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Enjoy a compilation of kitty kleptos after the break. They fearlessly employ swift, but entirely unsubtle, measures to partake in history’s greatest food.

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Is eating on a rollercoaster possible? YouTuber “DudeSons” decided to put it to the test (with permission, of course). As you’ll see after the jump, the answer is “kinda”. However, as a result, you will likely waste a ton of food and money while pissing off every passenger who is unfortunate enough to be sitting behind you.

Check out the experiment after the jump.

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Retired furniture shop owner Izzy Swan runs a site called Think Woodworks where he posts all sorts of woodworking projects. In addition to showing how to do things like build a lathe, he also has videos of incredible furniture designs that transform in just seconds.

There’s a table that disappears into its own carrying case and an unbelievable table with four chairs that breaks down into a single cube. There’s even a version with an umbrella for sunny days. He doesn’t sell the furniture, but he does sell many of the plans so you can build these wonders on your own if you’ve got the skill.

See the videos after the break.

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Competitive shooter Dustin Ellermann pulls off some pretty neat tricks with a rifle, but this one is possibly the tastiest. He wraps some bacon around the suppressor of his M16 and then covers it in foil before firing. The gun gets hot enough to cook the bacon until it’s crispy and ready to eat.

See the video after the break.

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The Ipsylon Restaurant at the The Oitavos Hotel in beautiful Cascais, Portugal is where you can find this amazing flower dessert by Chef Joaquim Sousa.

As you’ll see in the video after the break, the dessert actually “blooms” when cream is poured on it.

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Mochi is a rice cake dessert from Japan, and it’s an important part of Japanese culture. In fact, it’s traditional for Japanese families to gather together during the New Year’s holiday to make mochi. The process of making this dessert is called mochitsuki (which means “mochi pounding”).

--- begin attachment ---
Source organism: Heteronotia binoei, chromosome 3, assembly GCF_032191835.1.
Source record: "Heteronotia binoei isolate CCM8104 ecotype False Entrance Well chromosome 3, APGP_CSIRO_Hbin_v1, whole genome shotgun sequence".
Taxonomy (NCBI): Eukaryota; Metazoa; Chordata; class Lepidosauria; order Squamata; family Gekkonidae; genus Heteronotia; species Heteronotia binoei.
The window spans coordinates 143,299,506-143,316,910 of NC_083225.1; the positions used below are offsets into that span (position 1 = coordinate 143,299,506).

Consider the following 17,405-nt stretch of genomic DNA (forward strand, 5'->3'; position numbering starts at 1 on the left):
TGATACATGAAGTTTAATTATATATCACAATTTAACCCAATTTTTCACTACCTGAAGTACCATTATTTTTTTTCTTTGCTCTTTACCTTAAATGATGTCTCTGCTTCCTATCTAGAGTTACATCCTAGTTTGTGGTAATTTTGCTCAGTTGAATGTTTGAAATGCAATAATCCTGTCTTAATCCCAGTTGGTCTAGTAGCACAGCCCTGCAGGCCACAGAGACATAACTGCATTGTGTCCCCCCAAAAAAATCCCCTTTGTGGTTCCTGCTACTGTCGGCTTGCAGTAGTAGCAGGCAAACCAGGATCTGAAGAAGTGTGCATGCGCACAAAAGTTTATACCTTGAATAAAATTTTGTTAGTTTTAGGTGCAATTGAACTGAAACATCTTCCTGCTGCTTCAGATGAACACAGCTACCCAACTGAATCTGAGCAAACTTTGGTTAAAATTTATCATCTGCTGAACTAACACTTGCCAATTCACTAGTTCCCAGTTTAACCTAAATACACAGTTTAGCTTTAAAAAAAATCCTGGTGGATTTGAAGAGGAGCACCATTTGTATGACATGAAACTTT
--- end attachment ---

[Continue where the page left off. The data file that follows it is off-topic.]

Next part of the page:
Speaking of mochi pounding, there are a number of mochi shops throughout Japan that put their own spin on the art. There’s one shop in particular called Nakatanidou that truly stands out. First off, they specialize in yomogimochi (that’s basically mochi that’s mixed with mugwort, which gives the mochi pictured above that iconic green color), and secondly, the shop claims that its mochi makers are the fastest in all of Japan.

You’ll see in the following video that the shop’s mochi-making duo is extremely fast (nothing is sped up, by the way), and they make an excellent team–I mean, there timing is outstanding! Trust me, you’ll be impressed.

Check out the video after the break…

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YouTuber “How to Cook That” has demonstrated the creation of a Rainbow tie dye cake with a surprise heart inside – a masterpiece of multicolored cake mixes and fondant that will thrill little girls, hippies, and unicorns alike.

Check out the video recipe after the jump.

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If you know me at all, then you know that I flippin’ love croissants. So, I was pretty happy when I came across this video from famed Spanish bakery Forn can Curtichs.

It’s kind of relaxing to watch—mostly because you’re not doing all of the hard work.

On that note, they make every single fluffy croissant by hand, and while I’ve yet to try anything from the Barcelona-based bakery, these pastries look pretty delicious.

Check out the video after the break…

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As you may know, Little Caesar’s Bacon-Wrapped Pizza is now a reality. If that didn’t cause you to instantly cover your screen with drool or abandon your computer to order one, you can test your willpower by checking out the following review from YouTuber “Daym Drops”, who managed to snag the day’s first pizza from his local Little Caesar’s before retiring to his car to deliver what is surely among the most impassioned, descriptive and humorous reviews in the history of food.

Check it out after the jump.

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Food Designer Chloé Rutzerveld believes 3D printing will revolutionize the food industry, and she is getting the ball rolling by developing a 3D printed cracker that consists of living organisms such as seeds, spores, and yeast. In three to four days, the seeds and spores sprout into a miniature salad that is said to be completely natural and healthy, demonstrating the potential the technology has to “make the [food] production chain very short,” with less transportation and land requirements.

It is expected that it could taken a decade to get such products to market, but you can get a sneak peek at the process by checking out the video after the jump.

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